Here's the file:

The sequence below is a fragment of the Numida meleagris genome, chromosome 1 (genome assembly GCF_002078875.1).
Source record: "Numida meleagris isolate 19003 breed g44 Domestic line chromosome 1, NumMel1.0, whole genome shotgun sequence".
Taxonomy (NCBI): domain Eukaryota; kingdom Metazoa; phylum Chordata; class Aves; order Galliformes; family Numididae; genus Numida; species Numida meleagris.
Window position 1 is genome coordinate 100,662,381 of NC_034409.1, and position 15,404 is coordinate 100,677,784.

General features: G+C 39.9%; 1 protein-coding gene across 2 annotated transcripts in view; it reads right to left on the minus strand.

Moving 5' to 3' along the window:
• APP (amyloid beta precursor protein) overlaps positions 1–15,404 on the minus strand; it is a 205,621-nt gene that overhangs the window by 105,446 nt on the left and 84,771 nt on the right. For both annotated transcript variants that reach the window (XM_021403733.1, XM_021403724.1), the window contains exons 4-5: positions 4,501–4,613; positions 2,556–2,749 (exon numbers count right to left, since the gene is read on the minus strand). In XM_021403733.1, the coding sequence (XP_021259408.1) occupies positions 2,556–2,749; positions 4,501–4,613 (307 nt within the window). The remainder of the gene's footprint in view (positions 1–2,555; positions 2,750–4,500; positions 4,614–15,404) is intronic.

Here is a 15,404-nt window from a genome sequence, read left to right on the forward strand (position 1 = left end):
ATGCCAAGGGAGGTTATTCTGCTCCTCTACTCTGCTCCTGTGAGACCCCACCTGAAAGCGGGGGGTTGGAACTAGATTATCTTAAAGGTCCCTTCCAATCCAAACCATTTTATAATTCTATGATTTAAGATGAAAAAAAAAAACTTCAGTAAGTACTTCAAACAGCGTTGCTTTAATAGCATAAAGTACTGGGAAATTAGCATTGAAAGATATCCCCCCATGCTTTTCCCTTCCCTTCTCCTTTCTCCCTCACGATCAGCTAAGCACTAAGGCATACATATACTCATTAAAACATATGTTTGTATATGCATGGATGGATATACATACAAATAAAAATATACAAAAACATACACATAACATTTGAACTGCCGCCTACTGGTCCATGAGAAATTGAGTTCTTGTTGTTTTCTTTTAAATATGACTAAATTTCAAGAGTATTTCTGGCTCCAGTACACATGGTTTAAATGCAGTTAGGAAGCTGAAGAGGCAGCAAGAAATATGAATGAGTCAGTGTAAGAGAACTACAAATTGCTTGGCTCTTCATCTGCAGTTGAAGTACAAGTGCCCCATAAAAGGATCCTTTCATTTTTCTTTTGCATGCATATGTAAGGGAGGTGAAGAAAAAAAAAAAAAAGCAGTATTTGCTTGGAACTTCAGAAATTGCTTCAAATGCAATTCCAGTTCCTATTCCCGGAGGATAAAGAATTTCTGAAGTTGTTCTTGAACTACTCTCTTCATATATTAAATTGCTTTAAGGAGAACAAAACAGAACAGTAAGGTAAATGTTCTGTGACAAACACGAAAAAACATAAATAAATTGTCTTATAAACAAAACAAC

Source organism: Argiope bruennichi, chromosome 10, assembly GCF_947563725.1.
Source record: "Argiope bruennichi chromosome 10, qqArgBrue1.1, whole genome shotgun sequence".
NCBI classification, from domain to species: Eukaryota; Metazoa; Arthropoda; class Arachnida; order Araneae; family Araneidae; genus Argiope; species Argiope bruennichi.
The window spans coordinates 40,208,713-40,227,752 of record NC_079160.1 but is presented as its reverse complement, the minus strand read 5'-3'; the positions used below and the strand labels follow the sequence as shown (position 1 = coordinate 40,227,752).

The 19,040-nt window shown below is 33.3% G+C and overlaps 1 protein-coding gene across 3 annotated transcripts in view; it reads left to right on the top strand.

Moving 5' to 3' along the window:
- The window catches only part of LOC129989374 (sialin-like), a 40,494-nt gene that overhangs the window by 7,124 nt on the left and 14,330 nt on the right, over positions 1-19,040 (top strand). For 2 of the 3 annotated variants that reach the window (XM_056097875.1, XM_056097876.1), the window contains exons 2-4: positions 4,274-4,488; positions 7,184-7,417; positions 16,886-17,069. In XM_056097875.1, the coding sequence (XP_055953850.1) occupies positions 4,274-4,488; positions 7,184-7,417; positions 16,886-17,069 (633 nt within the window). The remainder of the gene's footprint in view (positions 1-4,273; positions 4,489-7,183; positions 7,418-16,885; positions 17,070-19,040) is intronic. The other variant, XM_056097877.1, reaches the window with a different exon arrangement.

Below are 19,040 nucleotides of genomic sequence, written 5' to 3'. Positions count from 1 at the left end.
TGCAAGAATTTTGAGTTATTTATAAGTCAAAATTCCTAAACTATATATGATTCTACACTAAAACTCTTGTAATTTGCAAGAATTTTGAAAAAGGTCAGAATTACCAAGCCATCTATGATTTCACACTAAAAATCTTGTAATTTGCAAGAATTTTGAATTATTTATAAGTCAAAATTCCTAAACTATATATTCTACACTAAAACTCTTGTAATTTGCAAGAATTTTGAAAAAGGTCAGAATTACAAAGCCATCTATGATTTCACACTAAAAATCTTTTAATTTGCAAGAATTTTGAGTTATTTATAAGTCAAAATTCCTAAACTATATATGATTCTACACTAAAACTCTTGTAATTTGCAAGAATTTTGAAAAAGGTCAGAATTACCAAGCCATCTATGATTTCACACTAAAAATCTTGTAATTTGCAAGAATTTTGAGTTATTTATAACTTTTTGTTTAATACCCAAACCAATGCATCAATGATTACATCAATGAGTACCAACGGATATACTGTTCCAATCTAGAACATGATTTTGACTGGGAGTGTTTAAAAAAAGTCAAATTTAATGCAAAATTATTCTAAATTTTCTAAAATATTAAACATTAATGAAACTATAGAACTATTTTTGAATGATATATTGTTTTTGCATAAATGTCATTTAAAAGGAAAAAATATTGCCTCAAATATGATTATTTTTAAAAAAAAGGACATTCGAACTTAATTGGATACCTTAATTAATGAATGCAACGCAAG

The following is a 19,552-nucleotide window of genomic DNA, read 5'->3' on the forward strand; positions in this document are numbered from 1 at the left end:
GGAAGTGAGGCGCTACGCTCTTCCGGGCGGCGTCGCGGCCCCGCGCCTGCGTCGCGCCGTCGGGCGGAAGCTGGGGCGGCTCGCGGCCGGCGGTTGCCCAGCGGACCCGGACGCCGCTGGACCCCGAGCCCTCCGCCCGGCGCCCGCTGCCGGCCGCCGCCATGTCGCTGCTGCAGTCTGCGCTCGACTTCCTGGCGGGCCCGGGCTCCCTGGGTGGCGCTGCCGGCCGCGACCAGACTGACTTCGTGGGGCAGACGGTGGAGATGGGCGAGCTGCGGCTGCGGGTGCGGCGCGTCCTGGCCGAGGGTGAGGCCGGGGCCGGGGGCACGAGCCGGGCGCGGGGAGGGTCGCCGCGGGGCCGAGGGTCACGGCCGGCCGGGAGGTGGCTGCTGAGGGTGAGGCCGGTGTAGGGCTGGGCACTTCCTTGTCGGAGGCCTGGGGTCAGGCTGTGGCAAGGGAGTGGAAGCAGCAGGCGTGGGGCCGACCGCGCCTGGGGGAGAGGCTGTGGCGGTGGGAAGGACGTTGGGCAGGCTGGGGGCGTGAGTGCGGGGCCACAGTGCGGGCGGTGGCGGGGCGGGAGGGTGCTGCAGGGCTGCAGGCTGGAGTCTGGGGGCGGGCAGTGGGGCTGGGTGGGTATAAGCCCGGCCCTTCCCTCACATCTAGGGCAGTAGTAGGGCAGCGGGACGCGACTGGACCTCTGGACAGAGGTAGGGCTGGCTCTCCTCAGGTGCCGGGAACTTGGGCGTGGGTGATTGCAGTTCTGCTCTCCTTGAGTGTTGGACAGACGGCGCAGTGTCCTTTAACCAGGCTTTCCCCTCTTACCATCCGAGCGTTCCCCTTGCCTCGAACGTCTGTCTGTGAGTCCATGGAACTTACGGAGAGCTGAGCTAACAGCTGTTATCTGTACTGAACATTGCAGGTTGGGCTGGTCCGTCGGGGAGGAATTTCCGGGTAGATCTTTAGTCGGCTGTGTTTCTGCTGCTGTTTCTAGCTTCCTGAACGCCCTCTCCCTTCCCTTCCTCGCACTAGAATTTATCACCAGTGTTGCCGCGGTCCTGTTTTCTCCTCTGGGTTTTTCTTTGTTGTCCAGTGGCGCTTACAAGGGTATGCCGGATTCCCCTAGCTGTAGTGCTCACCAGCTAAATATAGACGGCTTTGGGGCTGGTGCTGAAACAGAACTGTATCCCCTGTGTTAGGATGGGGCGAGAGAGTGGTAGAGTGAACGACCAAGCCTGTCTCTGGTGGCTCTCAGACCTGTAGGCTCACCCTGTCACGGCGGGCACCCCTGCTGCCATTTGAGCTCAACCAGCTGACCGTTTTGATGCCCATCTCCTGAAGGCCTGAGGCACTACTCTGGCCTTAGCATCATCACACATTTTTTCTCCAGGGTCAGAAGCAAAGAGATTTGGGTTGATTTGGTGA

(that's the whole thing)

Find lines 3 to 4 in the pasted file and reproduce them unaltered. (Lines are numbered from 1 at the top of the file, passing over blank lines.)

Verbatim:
Taxonomy (NCBI): domain Eukaryota; kingdom Metazoa; phylum Chordata; class Aves; order Galliformes; family Numididae; genus Numida; species Numida meleagris.
Window position 1 is genome coordinate 100,662,381 of NC_034409.1, and position 15,404 is coordinate 100,677,784.